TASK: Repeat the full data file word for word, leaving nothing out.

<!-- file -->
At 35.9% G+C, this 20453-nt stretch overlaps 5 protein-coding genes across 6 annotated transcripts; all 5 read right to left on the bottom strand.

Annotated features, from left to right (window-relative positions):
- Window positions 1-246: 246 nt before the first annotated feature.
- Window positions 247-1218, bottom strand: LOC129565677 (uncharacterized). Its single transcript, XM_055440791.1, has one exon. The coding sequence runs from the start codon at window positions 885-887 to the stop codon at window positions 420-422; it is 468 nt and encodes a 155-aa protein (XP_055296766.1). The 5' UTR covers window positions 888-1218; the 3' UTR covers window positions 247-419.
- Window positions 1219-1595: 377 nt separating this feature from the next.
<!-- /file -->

At 35.9% G+C, this 20453-nt stretch overlaps 5 protein-coding genes across 6 annotated transcripts; all 5 read right to left on the bottom strand.

Annotated features, from left to right (window-relative positions):
- Window positions 1-246: 246 nt before the first annotated feature.
- Window positions 247-1218, bottom strand: LOC129565677 (uncharacterized). Its single transcript, XM_055440791.1, has one exon. The coding sequence runs from the start codon at window positions 885-887 to the stop codon at window positions 420-422; it is 468 nt and encodes a 155-aa protein (XP_055296766.1). The 5' UTR covers window positions 888-1218; the 3' UTR covers window positions 247-419.
- Window positions 1219-1595: 377 nt separating this feature from the next.